Wynn and Eagles both took Phil Strach, attorney for the legislative defendants, to task during the court hearing last week for lawmakers’ lack of action since their original 2016 order to draw new districts. Schroeder was not as critical of lawmakers but questioned why they needed so long correct the maps.
The federal panel initially found that 28 state House and Senate Districts were unconstitutionally racially gerrymandered and ordered that lawmakers correct the violation and hold a special election. The U.S. Supreme Court affirmed the panel’s finding but remanded the special election remedy back to the court for further consideration.
“We agree with Plaintiffs that the General Assembly already has had ample time to enact a remedial districting plan,” the unanimous order states. “Indeed, the General Assembly has been in session several times since the Court entered its Order directing the General Assembly to draw new districts in August 2016.”
The judges agreed with the legislature’s right to draw the new districts “in the first instance, if it will do so in a timely fashion.” They did not disagree with the legislative defendants in that there are benefits to a timeline that allows public input and engagement with opportunity for revision of the proposed maps.
“That being said, Legislative Defendants have offered no evidence to support their contention that they need three-and-a half more months to remedy the constitutional violations identified by this Court almost a year ago, nor have they offered any evidence that they have not begun to evaluate what the revised districts might look like,” the order states.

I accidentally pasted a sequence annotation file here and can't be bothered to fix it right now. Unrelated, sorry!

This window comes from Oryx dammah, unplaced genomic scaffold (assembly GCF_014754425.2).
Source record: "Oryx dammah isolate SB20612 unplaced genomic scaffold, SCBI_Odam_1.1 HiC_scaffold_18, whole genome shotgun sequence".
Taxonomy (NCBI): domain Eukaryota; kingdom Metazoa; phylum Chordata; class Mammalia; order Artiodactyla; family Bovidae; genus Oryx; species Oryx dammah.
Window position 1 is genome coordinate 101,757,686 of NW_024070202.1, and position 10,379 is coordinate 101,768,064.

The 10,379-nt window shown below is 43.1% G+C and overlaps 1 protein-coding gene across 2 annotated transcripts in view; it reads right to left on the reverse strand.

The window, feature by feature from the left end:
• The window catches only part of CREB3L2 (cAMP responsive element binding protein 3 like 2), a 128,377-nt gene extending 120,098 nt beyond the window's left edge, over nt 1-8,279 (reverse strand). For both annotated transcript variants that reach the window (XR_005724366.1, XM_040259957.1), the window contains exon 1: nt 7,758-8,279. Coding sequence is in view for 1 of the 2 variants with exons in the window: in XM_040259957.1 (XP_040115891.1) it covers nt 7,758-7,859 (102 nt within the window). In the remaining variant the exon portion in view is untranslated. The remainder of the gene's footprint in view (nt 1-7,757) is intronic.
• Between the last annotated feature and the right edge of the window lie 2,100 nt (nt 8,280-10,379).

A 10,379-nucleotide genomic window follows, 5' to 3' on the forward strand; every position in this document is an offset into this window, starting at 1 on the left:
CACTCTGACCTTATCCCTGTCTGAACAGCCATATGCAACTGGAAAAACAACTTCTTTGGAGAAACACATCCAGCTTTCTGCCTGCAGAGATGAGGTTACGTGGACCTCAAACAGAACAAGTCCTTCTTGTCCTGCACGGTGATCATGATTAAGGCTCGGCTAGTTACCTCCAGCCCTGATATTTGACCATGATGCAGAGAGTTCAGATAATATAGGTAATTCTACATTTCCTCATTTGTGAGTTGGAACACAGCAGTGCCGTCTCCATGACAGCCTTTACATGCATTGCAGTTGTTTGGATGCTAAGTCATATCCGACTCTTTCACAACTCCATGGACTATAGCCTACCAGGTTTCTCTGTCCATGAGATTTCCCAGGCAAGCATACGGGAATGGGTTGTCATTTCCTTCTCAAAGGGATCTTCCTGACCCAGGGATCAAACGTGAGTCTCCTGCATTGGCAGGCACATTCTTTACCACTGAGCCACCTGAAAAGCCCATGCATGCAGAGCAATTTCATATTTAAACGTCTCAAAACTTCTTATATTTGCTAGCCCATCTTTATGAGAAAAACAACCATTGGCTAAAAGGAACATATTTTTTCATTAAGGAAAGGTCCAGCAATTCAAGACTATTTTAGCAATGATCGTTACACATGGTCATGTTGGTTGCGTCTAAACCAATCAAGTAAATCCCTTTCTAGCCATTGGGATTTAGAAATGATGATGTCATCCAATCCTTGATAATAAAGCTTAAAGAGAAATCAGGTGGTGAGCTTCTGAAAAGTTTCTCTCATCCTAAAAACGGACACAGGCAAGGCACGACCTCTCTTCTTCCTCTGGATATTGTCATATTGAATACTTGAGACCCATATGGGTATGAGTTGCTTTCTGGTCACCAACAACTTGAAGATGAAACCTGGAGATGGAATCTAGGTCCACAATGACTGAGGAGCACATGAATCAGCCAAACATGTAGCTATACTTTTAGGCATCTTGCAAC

In addition to ordering new maps by September 1, the judges offered Republicans a 14-day extension if they meet certain criteria, including drawing and publicly disclosing the new maps by August 21.
The judges also waived a one-year residency requirement for candidates in affected districts planning to run for election in 2018.
The order states: “Any citizen having established their residence in a House or Senate district modified by the General Assembly under the remedial redistricting plans as of the closing day of the filing period for the 2018 election in that district, shall be qualified to serve as Senator or Representative if elected to that office, notwithstanding the requirement of Sections 6 and 7 of Article II of the North Carolina Constitution, which provide that each Senator and Representative, at the time of their election, shall have resided ‘in the district for which he is chosen for one year immediately preceding his election.’”
NCGOP Executive Director Dallas Woodhouse tweeted that he was “greatly concerned” about the residency requirement change, but has not commented on anything else.
That part of the order means that candidates can relocate to districts by February 28 as opposed to the normal requirement, which would be November 6 of this year.
At the court hearing last week, Rep. Grier Martin (D-Wake), who is the House Chairman of the Democratic Conference, described the Democratic Party as being paralyzed in the absence of constitutional districts.
He said they can’t identify candidates when at this stage of the game, potential political candidates would normally be out meeting voters, raising money and organizing campaign strategies.
Martin said during a phone interview Tuesday that he’s glad the party finally has a timeline to work with.